There are three major categories of lung cancer, and the use of chemotherapy depends on the type of lung cancer you have as well as many other factors, including stage, your age, and your overall health. In general, chemotherapy is used for each type of lung cancer as follows:
Non-Small Cell Lung Cancer
Non-small cell lung cancer (NSCLC) is the most common type of lung cancer, accounting for about 85 percent of all lung cancer cases. Squamous cell carcinoma, adenocarcinoma, and large cell carcinoma are all subtypes of NSCLC. Chemotherapy is used to treat NSCLC:
- Before surgery (called neoadjuvant) to shrink the tumor
- After surgery (adjuvant) to help kill any remaining cancer cells
- Along with radiation therapy to treat tumors that can’t be surgically removed
- Alone, or with radiation therapy, as the primary treatment for advanced NSCLC
Small Cell Lung Cancer
Small cell lung cancer (SCLC) accounts for about 10-15 percent of lung cancer cases. This type of cancer tends to spread quickly throughout the body, so chemotherapy is typically part of the treatment plan to kill cancer cells throughout the body. Chemotherapy for SCLC also can be administered as:
- Chemoradiation: Chemotherapy is used along with radiation therapy for patients with limited stage SCLC.
- Primary Treatment: Chemotherapy is used alone as the main treatment for some patients with advanced stage SCLC.
Carcinoid tumors are the rarest type of lung cancers. Chemotherapy is typically not used to treat carcinoid tumors as they do not respond well to the drugs. Since most carcinoid tumors tend to grow slowly and do not tend to spread, chemotherapy drugs are not an ideal treatment. Chemotherapy is sometimes used for carcinoid tumors that have spread or are causing severe symptoms, or for unusual carcinoid tumors that are growing rapidly.
How Chemotherapy For Lung Cancer Is Administered
There are many different chemotherapy drugs available to treat lung cancer. Rocky Mountain Cancer Centers oncologists look at many factors when determining whether chemotherapy should be part of your treatment, what types of drugs to use, when to use them, and how long to use them. The type and stage of lung cancer is an important determinant in your treatment plan.
Chemotherapy for lung cancer is administered in cycles made up of treatment days and rest days. Depending on the type of drugs being used, your cycle may range from three to four weeks with treatments taking place the first one to three days and then about three weeks of rest. The number of treatment cycles you’ll need will depend on your individual cancer and treatment plan.
Chemotherapy for advanced lung cancer is usually repeated for four to six cycles, depending on how effective the treatment is and how well your body responds. Your doctor may recommend a different combination of drugs after that to keep the cancer from becoming resistant to treatment.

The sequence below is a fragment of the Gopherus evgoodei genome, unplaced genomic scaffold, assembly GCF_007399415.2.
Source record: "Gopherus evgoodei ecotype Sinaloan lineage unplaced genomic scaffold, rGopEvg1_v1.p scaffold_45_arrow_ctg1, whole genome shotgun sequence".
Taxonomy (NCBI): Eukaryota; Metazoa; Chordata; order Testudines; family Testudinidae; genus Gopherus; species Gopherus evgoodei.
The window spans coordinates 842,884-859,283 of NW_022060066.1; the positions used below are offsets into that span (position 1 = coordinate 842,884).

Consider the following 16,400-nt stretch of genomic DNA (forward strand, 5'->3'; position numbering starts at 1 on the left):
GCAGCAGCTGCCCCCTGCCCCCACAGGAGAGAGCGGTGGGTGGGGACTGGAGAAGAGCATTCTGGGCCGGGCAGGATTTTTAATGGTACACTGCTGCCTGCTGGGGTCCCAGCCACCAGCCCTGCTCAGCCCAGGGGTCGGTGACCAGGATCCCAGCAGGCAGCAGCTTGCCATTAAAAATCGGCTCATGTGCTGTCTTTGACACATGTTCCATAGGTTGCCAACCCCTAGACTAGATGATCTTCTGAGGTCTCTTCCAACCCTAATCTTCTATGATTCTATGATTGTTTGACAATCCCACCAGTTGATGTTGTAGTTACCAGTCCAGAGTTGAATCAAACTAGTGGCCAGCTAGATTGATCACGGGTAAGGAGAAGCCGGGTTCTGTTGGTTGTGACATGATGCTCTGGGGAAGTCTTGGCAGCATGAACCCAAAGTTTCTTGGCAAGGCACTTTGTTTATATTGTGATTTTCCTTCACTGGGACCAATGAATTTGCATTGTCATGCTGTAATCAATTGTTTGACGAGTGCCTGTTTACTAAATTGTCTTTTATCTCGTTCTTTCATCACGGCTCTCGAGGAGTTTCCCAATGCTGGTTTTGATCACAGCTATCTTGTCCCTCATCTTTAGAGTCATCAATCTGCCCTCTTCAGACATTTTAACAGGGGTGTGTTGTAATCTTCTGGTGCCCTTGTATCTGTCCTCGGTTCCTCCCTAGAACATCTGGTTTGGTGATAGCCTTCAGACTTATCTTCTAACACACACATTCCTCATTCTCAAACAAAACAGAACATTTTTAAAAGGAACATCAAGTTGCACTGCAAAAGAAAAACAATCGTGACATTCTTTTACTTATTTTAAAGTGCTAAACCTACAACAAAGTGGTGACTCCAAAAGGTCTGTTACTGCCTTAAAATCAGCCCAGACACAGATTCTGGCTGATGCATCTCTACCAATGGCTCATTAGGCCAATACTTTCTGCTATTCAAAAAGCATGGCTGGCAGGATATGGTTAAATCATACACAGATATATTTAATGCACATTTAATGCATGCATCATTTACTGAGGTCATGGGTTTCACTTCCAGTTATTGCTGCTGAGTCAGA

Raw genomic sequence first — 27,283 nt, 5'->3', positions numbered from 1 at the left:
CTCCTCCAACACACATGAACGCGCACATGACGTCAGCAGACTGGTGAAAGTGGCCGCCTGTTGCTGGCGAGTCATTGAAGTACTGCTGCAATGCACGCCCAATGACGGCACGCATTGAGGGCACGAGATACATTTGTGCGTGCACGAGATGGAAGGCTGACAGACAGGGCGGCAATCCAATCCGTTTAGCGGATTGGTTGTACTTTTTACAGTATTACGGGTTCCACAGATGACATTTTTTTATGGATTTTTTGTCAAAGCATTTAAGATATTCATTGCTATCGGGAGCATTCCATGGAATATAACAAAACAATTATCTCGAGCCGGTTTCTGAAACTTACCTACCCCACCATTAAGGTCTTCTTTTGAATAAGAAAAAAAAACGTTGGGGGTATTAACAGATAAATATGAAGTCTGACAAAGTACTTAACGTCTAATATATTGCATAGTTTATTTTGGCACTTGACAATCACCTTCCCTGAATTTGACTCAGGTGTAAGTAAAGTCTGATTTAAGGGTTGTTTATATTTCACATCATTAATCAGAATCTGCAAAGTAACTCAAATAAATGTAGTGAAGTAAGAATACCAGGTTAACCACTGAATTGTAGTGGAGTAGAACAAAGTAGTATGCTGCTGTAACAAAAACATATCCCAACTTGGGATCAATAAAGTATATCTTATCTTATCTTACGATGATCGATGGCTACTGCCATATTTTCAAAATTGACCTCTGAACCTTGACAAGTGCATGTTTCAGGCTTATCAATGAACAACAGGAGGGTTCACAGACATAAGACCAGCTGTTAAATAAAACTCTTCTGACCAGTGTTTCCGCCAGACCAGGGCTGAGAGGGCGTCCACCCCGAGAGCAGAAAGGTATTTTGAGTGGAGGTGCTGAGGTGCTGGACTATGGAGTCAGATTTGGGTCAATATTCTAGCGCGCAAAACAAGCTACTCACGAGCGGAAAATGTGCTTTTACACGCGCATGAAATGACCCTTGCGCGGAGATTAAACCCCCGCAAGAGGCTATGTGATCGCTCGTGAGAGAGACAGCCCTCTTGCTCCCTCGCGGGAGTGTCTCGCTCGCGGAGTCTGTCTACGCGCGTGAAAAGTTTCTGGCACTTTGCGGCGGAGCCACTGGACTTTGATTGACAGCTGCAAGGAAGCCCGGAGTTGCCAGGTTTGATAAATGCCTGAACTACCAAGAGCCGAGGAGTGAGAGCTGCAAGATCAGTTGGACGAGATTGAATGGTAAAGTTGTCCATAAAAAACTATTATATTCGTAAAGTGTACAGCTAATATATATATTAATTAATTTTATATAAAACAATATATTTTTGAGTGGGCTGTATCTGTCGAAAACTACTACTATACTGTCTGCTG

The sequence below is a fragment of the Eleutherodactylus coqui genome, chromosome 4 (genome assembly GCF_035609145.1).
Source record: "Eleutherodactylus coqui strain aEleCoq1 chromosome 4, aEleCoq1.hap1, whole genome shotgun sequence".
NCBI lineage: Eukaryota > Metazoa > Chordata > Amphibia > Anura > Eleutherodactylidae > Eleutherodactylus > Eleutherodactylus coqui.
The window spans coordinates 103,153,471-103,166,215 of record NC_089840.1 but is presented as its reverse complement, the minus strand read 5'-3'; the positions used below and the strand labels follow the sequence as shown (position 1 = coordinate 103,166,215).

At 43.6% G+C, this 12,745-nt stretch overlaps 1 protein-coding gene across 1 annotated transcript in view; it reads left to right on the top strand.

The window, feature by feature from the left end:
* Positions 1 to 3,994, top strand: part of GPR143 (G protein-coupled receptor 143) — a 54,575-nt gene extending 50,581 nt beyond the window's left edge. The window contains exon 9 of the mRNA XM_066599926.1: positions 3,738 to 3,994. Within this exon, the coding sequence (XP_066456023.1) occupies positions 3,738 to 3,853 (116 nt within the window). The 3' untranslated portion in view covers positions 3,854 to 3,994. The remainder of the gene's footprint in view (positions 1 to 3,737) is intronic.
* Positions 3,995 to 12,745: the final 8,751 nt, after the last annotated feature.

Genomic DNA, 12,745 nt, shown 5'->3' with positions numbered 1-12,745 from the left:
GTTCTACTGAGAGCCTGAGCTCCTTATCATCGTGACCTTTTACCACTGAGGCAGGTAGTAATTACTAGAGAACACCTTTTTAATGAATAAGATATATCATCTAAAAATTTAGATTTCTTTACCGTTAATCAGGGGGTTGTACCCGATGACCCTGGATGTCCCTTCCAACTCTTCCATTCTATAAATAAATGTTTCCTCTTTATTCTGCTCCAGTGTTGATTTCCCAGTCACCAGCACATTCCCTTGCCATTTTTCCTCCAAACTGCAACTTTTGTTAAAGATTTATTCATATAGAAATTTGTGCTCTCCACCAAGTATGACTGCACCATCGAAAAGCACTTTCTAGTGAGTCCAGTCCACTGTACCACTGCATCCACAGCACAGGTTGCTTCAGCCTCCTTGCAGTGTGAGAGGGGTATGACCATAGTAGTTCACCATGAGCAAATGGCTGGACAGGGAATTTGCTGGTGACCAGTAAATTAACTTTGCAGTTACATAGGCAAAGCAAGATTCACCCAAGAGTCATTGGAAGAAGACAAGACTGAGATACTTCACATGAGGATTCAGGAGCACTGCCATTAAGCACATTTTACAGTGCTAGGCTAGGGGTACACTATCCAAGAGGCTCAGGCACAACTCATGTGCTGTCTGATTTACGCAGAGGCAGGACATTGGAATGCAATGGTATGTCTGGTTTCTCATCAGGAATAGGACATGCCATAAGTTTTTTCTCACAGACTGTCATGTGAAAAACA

Your doctor also may recommend continuing chemotherapy after the initial cycles, even if your cancer has responded well to the chemotherapy. This type of chemotherapy is called maintenance therapy and some studies have found it to be effective in preventing recurrence.
Chemotherapy for lung cancer can be administered intravenously at one of our centers, or you may be given a type of chemotherapy that can be orally taken in pill or liquid form. If this is the case, you can have your prescription filled at Rocky Mountain Cancer Centers’ in-house pharmacy. Our specially trained pharmacists assist with prior authorizations, financial assistance, counseling, dispensing the drugs, following up, and refills.
Targeted Therapy For Lung Cancer
Some lung cancer patients treated at Rocky Mountain Cancer Centers may receive targeted therapies. Standard chemotherapy acts against all rapidly growing cells in the body including non-cancerous cells. In contrast, targeted therapies interfere specifically with the biological mechanisms driving the growth or spreading of only cancer cells. Targeted therapy drugs may be given alone as the primary treatment, or in combination with chemotherapy and/or radiation therapy as part of an all-out coordinated attack on the cancer.
Not all lung cancer patients are candidates for targeted therapy because targeted therapy drugs are specific to particular genetic characteristics in the cancer. To determine if a patient is a candidate, Rocky Mountain Cancer Centers tests patients to understand the unique genetic components of each patient’s cancer.
Immunotherapy For Lung Cancer
The use of immunotherapy has revolutionized the way we treat cancer. Immunotherapy drugs are used to help the body’s immune system kill cancer cells. There are several classes of immunotherapy drugs that work in different ways. The immunotherapy currently available to treat lung cancer all belong to a class called checkpoint inhibitors.